The cause-and-effect relationship between COVID-19 and tax controversies: Risk management avenues for taxpayers
Manisha Gupta, Iva Georgijew and Bhupendra Kothari of Deloitte discuss the transfer pricing risks that may arise due to business disruptions caused by COVID-19 with recommendations on how to manage those risks.
With COVID-19-induced lockdowns and countries restricting the movement of people and goods, the world fell into recession with a 3.5% contraction in 2020 alone (World Bank Group flagship report – Global Economic Prospects, June 2021).
To counteract such a contraction, governments across the world extended a much-needed impetus, amounting to US$16 trillion until March 2021 (Fiscal Monitor – International Monetary Fund, April 2021). However, this coupled with rising health care expenses, led to a fiscal deficit of 11.7% of GDP (2020) for advanced economies (Fiscal Monitor – International Monetary Fund, April 2021).
To fill such a deficit, tax administrations around the world could be expected to perform large-scale transfer pricing (TP) audits. Accordingly, tax policy and management of pandemic-related tax controversies are becoming increasingly important and are likely to take centre stage in MNCs’ boardroom discussions.
Considering the unprecedented and extraordinary nature of COVID-19’s impact, this article identifies key business disruptions and areas that may lead to tax controversies. Select areas of the 2020 ‘OECD Guidance on the transfer pricing implications of the pandemic’ (OECD COVID-19 Guidance) and the application of the arm’s-length standard (ALS) during the COVID-19 years is analysed. Best practices for risk mitigation are also considered.
COVID-19-induced business disruptions
COVID-19 has impacted the way companies undertake their operations, altering business value chains temporarily or even permanently, given that certain changes are likely to stay.
For instance, movement restrictions led to the shift to digital marketplaces/e-commerce platforms from brick-and-mortar retail chains. In such cases, while historically, the relative contribution of physical stores, sales staff, and in-store-advertising took predominance in the overall value chain, the value contribution by digital marketplace/e-commerce platforms has increased substantially during the pandemic;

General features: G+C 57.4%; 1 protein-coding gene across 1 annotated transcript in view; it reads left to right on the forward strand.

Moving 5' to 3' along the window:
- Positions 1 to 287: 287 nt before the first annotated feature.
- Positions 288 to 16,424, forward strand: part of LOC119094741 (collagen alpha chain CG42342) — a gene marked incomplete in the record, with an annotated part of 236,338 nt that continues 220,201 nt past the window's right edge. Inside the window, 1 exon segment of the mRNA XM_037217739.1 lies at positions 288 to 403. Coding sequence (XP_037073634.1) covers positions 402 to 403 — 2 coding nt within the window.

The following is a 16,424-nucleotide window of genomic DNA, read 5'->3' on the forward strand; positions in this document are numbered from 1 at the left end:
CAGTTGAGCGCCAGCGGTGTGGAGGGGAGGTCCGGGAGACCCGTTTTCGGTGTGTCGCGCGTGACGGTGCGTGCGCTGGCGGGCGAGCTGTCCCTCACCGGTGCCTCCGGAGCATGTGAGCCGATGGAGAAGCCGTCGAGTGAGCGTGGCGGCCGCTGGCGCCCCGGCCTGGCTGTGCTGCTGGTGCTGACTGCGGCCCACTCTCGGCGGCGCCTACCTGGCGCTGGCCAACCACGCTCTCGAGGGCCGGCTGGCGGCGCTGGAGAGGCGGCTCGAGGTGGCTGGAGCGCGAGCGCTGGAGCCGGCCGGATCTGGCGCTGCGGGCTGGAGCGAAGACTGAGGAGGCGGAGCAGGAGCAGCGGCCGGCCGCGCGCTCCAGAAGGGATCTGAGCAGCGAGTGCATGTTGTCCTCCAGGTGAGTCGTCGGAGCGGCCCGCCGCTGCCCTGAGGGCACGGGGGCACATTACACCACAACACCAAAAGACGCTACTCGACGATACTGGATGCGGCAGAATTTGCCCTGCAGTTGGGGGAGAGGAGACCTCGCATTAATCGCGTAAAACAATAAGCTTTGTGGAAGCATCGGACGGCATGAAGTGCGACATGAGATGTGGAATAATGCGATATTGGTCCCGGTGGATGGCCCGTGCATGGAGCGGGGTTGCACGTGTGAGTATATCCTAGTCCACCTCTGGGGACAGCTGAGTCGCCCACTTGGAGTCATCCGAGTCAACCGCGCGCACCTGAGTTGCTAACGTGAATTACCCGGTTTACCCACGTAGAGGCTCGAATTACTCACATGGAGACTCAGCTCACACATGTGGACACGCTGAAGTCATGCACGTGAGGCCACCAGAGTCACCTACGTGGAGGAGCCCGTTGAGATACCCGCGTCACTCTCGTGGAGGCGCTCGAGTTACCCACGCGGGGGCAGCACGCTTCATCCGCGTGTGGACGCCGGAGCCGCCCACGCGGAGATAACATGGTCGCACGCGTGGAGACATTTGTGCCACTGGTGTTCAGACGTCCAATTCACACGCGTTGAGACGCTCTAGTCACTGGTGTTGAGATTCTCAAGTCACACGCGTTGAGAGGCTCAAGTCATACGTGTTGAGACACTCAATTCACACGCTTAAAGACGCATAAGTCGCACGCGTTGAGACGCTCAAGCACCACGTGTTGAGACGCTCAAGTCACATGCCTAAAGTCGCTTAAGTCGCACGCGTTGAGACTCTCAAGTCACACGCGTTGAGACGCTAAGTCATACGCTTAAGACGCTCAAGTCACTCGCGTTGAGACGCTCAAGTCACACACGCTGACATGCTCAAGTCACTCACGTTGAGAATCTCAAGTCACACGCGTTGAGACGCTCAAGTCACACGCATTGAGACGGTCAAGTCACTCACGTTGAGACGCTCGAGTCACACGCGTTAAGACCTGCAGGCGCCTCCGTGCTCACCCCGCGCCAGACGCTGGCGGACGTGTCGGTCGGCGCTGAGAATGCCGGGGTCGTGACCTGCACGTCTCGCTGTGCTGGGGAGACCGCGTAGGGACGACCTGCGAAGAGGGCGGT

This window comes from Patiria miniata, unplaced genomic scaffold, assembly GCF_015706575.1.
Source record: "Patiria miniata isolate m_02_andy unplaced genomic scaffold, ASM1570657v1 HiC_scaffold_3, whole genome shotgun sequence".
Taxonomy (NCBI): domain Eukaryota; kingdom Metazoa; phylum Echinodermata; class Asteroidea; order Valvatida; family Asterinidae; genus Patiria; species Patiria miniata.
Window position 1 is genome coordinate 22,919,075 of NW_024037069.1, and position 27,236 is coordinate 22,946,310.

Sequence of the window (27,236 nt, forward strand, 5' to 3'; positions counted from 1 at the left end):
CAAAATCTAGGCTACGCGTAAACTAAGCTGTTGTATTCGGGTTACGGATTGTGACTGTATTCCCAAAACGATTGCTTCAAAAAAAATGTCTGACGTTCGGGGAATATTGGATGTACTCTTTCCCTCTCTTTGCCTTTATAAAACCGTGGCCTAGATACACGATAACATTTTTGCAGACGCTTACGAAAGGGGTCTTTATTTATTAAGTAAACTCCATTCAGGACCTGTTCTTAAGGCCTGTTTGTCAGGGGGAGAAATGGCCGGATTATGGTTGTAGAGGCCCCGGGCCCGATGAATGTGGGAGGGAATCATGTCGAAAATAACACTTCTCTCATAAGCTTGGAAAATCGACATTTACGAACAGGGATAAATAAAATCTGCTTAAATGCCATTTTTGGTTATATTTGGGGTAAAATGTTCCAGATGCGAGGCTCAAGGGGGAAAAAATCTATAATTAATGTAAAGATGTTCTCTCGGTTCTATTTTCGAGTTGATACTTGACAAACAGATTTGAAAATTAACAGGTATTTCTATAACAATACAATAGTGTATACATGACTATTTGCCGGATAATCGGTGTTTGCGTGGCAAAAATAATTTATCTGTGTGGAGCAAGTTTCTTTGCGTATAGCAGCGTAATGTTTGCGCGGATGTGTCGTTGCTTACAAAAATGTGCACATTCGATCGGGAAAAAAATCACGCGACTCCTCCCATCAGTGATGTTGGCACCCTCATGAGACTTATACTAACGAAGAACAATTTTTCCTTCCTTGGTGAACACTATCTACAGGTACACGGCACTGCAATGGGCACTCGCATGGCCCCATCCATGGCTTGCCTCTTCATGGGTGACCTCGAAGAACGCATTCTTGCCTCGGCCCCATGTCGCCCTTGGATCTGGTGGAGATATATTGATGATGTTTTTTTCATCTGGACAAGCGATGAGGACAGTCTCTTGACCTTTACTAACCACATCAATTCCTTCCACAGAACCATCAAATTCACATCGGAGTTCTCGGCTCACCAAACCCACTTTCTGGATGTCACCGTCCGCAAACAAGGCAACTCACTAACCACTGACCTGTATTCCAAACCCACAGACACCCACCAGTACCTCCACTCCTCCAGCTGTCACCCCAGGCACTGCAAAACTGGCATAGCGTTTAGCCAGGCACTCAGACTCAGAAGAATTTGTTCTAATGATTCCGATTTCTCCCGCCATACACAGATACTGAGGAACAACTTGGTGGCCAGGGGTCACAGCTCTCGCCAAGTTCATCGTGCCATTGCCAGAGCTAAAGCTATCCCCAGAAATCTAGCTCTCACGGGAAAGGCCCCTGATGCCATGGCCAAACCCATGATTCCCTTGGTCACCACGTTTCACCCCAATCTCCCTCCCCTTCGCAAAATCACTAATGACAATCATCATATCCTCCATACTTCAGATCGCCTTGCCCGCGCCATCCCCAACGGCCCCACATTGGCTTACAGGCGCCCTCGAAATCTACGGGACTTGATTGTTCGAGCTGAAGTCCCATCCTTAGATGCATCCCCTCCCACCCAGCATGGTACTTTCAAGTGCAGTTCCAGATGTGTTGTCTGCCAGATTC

For businesses traditionally using centralised sourcing for their manufacturing/trading activities, COVID-19 posed an enhanced risk of supply-chain disruption. In some industries, this resulted in decentralised sourcing mechanisms using alternate sourcing locations/suppliers;
For businesses engaged in the provision of services, there was a tectonic shift in operations with a substantial part of the workforce moving to remote work (work from home) arrangements. Many taxpayers envisage remote and hybrid working solutions to be the new normal of the future model of work; and
Businesses that were faced with a cash-flow crisis, had to review their internal and external financing resources to fund operations during the pandemic, including modifying the terms and conditions of both third-party, as well as inter-company debt financing and guarantees.
The above and similar changes in supply chains and the corresponding shift in value contribution are expected to impact the TP policies of multinational corporations (MNCs), both in the short and the long term. Such changes should be appropriately reflected in the inter-company pricing models of MNCs following BEPS Actions 8–10 that require taxpayers to “align the return with value creation”.
COVID-19-related TP issues that may lead to controversies and mitigation strategies
While COVID-19 has been an unprecedented and extraordinary event, the OECD COVID-19 Guidance (paragraphs 7 and 8) defines it as a ‘hazard risk’ (which led to unusual outcomes and economically significant risks) and not as a ‘force majeure’ event.
As a result, in principle, inter-company pre-pandemic TP models and agreements continue to be valid and should not be renegotiated merely on account of COVID-19. If MNCs wish to change their inter-company policies and agreements, evidence towards whether independent parties would do the same is needed.
Accordingly, it would be important for MNCs to analyse specific fact patterns and evaluate whether they could lead to tax controversy risks and if yes, how to account for them. The following could be helpful.
Review pre and post COVID-19 relationships from a contract perspective
It would be important to identify any changes in actual conduct/relationship between group entities pre- and post-pandemic, and the extent to which, there arises a need to amend/modify existing agreements/contracts and remuneration to depict evolved commercial realities. In case of tax controversy, commercially aligned agreements/contracts and TP policies would help in forming an essential base for any arm’s-length evaluation. In such cases, changes to business arrangements may attract possible business restructuring-related exposures, which would need to be addressed by taxpayers.
Allocation of non-recurring and extraordinary costs
Businesses would need to track and monitor non-recurring and extraordinary costs arising during COVID-19. Early and accurate identification/delineation of such costs would be key towards understanding their appropriate allocation as well as operating/non-operating treatment, while undertaking any economic adjustments (OECD COVID-19 Guidance, paragraph 49).
Once accurately delineated, in principle, as indicated by the OECD COVID-19 Guidance, extraordinary costs caused by the pandemic should be allocated to the group entity that bears the underlying materialised risks.